On the Road to Doha
How the WTO has liberalized agricultural trade.
In the decades-old debate over the global role of the World Trade Organization, agriculture is a constant point of reference — particularly for those who question the organization’s ability to make progress in leveling the playing field. Developing countries, many of them reliant on agriculture, have long wanted rich countries to stop subsidizing their farmers’ production and lower tariffs. In exchange, wealthy countries are arguing against a proposal for a safety-net tariff mechanisms for developing countries; when prices fall or when imports rise too high, poor countries could charge substantially more at the ports to make sure local producers are protected. For more than three decades, during seven rounds of multilateral talks that finished with the Tokyo round in 1979, attempts to reach a deal on agricultural trade liberalization failed. The Uruguay round of discussions, concluded in 1994, at last brought agriculture under the purview of the organization. But it’s widely agreed that Uruguay did little to open agricultural markets.
In the ongoing Doha Development Agenda round of talks, agriculture has again taken center stage. Initiated in 2001, the negotiations had stalled by December 2008 as members became deadlocked, once again, over farming sector subsidies, tariffs, and other protections. WTO member countries have vowed to rev up talks in an effort to conclude the round in 2011, but so far this year there seems to have been little concrete progress. After 10 years of Doha negotiations, there is increasing concern that if the talks are not completed this year, then the round may be abandoned. And developing countries reliant on agriculture may well begin to question the value of their membership in the organization. Indeed, given the lack of progress on agricultural-sector liberalization through the WTO negotiations, one might reasonably wonder whether the WTO is an effective body to facilitate agricultural trade.
We recently decided to test this notion, to find out what benefits the WTO actually offers to agricultural countries. Surprisingly, despite all the rancor and roadblocks on reforming agricultural trade, we found that WTO membership still yields big rewards. Importantly, this is true for both developed and developing countries’ agricultural markets.
Our research provides some intriguing answers about how WTO membership affects market access for developing countries. Our data set covered over 200 countries and territories, two sectors (agriculture and manufacturing), reflected 25 years of international trade flows, and controlled for a host of economic, political, and geographical factors known to either promote or impede trade. We found that participation in the WTO and its predecessor, GATT, increased members’ agricultural trade by a remarkable 68 percent on average. In 2004 alone, this translated into an increase of $167 billion worth of additional agricultural imports, compared to a world without the WTO.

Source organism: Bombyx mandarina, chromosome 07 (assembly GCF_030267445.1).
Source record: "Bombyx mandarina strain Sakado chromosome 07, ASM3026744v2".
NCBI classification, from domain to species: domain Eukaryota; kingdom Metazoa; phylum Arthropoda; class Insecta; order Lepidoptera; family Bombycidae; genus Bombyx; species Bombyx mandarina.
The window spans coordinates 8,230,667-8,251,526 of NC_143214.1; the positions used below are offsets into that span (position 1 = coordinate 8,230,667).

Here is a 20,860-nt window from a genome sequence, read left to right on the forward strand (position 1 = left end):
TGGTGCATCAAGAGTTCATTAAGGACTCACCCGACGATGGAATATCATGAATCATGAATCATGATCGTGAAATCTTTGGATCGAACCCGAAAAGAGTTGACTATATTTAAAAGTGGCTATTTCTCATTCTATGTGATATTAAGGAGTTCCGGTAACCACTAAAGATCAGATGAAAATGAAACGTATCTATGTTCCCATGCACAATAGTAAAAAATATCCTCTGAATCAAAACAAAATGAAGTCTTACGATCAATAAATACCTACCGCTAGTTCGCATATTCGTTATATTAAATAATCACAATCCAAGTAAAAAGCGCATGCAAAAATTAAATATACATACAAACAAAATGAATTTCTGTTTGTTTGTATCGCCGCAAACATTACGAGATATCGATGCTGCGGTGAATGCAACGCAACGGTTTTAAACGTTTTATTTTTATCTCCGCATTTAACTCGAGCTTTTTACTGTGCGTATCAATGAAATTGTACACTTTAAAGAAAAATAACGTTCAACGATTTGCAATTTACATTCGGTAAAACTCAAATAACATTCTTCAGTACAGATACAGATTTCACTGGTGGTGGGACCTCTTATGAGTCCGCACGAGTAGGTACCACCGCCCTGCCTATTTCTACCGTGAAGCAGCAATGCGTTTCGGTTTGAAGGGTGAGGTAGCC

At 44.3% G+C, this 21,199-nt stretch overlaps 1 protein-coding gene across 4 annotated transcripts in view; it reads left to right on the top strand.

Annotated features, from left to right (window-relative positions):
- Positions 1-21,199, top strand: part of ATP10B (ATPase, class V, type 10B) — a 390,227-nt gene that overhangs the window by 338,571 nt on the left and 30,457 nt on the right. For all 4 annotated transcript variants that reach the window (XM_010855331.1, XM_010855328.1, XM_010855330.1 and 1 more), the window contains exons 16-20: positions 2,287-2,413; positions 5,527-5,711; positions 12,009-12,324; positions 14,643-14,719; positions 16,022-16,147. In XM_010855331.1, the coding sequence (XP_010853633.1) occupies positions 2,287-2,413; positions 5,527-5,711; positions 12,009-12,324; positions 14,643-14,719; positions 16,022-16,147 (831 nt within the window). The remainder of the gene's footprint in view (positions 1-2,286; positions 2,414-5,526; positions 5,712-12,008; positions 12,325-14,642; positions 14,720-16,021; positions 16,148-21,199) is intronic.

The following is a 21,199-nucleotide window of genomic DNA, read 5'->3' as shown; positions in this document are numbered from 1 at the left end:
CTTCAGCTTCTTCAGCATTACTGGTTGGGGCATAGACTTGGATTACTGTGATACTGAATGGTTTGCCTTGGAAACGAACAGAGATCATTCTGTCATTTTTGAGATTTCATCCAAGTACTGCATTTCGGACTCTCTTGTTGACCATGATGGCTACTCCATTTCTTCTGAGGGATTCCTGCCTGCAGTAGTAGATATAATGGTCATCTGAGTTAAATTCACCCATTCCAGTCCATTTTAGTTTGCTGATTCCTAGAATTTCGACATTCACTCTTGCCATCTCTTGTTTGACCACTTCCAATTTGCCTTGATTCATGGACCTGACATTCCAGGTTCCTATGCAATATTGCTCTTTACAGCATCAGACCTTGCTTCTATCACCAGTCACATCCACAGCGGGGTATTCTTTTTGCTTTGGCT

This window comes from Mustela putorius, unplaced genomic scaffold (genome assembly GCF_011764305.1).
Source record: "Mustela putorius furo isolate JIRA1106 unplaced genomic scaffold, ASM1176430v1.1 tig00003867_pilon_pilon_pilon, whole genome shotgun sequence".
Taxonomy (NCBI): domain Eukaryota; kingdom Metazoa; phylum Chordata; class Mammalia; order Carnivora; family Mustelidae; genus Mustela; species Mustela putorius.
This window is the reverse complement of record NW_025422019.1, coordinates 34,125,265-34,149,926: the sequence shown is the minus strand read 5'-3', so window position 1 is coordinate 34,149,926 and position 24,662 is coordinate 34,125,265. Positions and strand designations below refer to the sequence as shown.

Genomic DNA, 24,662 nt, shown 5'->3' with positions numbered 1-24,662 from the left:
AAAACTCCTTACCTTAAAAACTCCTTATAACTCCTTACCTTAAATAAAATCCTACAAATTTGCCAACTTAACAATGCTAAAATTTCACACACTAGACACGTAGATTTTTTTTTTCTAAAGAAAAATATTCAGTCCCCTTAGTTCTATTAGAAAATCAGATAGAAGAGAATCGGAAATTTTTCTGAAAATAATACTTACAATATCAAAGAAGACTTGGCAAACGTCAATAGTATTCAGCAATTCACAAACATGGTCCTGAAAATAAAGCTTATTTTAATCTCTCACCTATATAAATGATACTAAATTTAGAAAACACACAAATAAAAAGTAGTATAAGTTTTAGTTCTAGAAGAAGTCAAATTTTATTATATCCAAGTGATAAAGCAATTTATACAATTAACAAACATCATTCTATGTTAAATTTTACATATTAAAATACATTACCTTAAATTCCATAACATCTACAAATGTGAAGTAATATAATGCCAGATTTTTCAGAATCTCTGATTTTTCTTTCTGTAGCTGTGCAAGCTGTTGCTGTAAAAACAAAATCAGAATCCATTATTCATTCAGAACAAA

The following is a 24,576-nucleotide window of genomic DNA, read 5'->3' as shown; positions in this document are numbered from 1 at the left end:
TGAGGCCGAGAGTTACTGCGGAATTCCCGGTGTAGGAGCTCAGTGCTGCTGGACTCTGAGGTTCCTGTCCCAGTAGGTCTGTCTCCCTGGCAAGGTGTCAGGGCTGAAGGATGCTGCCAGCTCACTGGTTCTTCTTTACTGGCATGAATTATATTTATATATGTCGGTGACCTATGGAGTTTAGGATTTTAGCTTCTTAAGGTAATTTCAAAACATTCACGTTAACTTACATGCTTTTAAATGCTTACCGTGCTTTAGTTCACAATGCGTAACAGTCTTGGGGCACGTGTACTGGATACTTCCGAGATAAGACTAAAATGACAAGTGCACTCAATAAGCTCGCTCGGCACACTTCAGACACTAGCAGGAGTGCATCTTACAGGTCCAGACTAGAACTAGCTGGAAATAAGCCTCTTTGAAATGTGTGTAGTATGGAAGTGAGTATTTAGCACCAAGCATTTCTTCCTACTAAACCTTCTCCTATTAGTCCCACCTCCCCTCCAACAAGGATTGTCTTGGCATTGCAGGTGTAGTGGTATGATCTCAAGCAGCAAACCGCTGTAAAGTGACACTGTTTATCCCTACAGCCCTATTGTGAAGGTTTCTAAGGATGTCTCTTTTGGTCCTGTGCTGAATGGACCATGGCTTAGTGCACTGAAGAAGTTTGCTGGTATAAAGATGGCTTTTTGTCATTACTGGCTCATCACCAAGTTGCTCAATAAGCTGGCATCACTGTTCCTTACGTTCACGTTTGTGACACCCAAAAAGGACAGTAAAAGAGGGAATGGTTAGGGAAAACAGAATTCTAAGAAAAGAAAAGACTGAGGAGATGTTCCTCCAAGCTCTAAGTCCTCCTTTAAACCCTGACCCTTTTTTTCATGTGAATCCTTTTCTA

Expanding this analysis, we tested whether membership improved market access for developing and least-developed countries’ exports into the developed world. Again we found that the WTO was hugely beneficial. In fact, developing-country exporters actually gained relatively more access to rich markets than the other way around. We estimate that the average developing country exported 2.4 times more and the average least-developed country exported 1.9 times more to the average developed country than their non-WTO member counterparts. Clearly, when it comes to agricultural trade, participation in the WTO has its perks.
How is it that even as the WTO can’t agree on liberalizing agricultural trade it still provides such tantalizing benefits to its members? Several possible explanations exist. First, since the 1980s many developing countries have progressively reduced their own agricultural export taxes. Although this domestic policy change was not a function of WTO membership, it is possible that membership made countries more disposed, in general, to undertake trade reform. Second, the WTO offers more than just a forum to negotiate trade policy reductions; it establishes procedures that reduce uncertainty in international transactions, makes rules that exemplify transparency among members about their trade policies, and provides legal means to circumvent discriminatory action. More fundamentally, however, the WTO facilitates coordination among members, incentivizing countries to invest in trading relationships that may not exist between non-members.
The implication is clear: Regardless of their development status, countries that wish to expand their agricultural trade can do so by joining the WTO. Accession generates sizable trade flow gains and establishes an atmosphere conducive to commercial exchange. Not only does membership inhibit backsliding on trade liberalization commitments, but it also sets the stage for future negotiations that promise further reforms and more trade. Countries considering joining, or existing members reconsidering the benefits of membership, given the protracted Doha round negotiations, would do well to reflect on the positive externalities embodied in WTO participation.
But the other, perhaps more profound conclusion is that in the WTO, participation in the negotiations to a final agreement may be at least as valuable as the agreement itself. By being a part of the negotiating structure, countries form relationships and put their policies and priorities transparently on the table. In a word, they build trust, which is fundamental to long-term bilateral ties. If Doha concludes with a solid agreement on agriculture, the benefits to trade will be undoubtedly worthwhile. But in the meantime, countries will find that some good can come during the wait.